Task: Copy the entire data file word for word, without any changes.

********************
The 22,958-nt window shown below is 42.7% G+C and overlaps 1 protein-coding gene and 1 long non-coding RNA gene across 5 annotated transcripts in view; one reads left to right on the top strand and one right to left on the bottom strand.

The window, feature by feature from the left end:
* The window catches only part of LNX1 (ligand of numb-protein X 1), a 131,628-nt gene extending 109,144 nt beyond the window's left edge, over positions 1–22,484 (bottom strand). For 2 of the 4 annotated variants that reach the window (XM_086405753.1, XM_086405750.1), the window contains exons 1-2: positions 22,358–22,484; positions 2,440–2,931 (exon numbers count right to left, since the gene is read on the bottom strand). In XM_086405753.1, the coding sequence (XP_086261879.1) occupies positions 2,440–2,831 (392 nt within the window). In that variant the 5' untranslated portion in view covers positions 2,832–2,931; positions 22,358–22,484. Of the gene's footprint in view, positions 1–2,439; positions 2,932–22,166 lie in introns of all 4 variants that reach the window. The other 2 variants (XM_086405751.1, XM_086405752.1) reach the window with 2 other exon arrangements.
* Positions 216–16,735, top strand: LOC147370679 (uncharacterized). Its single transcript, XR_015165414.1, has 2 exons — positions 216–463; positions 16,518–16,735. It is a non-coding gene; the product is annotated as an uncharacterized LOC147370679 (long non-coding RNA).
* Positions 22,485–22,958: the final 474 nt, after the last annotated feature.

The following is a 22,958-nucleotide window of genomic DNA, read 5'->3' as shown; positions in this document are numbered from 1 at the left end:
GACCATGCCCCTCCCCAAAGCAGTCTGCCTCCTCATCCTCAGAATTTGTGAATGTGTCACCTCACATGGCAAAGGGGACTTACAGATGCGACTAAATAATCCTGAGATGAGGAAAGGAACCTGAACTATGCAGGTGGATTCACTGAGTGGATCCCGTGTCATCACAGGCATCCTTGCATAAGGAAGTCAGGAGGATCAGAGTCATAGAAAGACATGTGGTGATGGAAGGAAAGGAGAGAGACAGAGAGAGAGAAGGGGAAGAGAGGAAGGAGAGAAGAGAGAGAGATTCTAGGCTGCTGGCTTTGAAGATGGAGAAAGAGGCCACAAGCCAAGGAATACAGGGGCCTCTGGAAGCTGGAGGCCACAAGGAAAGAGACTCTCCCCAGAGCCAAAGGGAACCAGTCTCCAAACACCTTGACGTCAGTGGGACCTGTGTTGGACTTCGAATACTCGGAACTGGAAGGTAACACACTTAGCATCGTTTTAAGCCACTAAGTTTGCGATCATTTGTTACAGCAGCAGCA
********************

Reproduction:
The 22,958-nt window shown below is 42.7% G+C and overlaps 1 protein-coding gene and 1 long non-coding RNA gene across 5 annotated transcripts in view; one reads left to right on the top strand and one right to left on the bottom strand.

The window, feature by feature from the left end:
* The window catches only part of LNX1 (ligand of numb-protein X 1), a 131,628-nt gene extending 109,144 nt beyond the window's left edge, over positions 1–22,484 (bottom strand). For 2 of the 4 annotated variants that reach the window (XM_086405753.1, XM_086405750.1), the window contains exons 1-2: positions 22,358–22,484; positions 2,440–2,931 (exon numbers count right to left, since the gene is read on the bottom strand). In XM_086405753.1, the coding sequence (XP_086261879.1) occupies positions 2,440–2,831 (392 nt within the window). In that variant the 5' untranslated portion in view covers positions 2,832–2,931; positions 22,358–22,484. Of the gene's footprint in view, positions 1–2,439; positions 2,932–22,166 lie in introns of all 4 variants that reach the window. The other 2 variants (XM_086405751.1, XM_086405752.1) reach the window with 2 other exon arrangements.
* Positions 216–16,735, top strand: LOC147370679 (uncharacterized). Its single transcript, XR_015165414.1, has 2 exons — positions 216–463; positions 16,518–16,735. It is a non-coding gene; the product is annotated as an uncharacterized LOC147370679 (long non-coding RNA).
* Positions 22,485–22,958: the final 474 nt, after the last annotated feature.

The following is a 22,958-nucleotide window of genomic DNA, read 5'->3' as shown; positions in this document are numbered from 1 at the left end:
GACCATGCCCCTCCCCAAAGCAGTCTGCCTCCTCATCCTCAGAATTTGTGAATGTGTCACCTCACATGGCAAAGGGGACTTACAGATGCGACTAAATAATCCTGAGATGAGGAAAGGAACCTGAACTATGCAGGTGGATTCACTGAGTGGATCCCGTGTCATCACAGGCATCCTTGCATAAGGAAGTCAGGAGGATCAGAGTCATAGAAAGACATGTGGTGATGGAAGGAAAGGAGAGAGACAGAGAGAGAGAAGGGGAAGAGAGGAAGGAGAGAAGAGAGAGAGATTCTAGGCTGCTGGCTTTGAAGATGGAGAAAGAGGCCACAAGCCAAGGAATACAGGGGCCTCTGGAAGCTGGAGGCCACAAGGAAAGAGACTCTCCCCAGAGCCAAAGGGAACCAGTCTCCAAACACCTTGACGTCAGTGGGACCTGTGTTGGACTTCGAATACTCGGAACTGGAAGGTAACACACTTAGCATCGTTTTAAGCCACTAAGTTTGCGATCATTTGTTACAGCAGCAGCA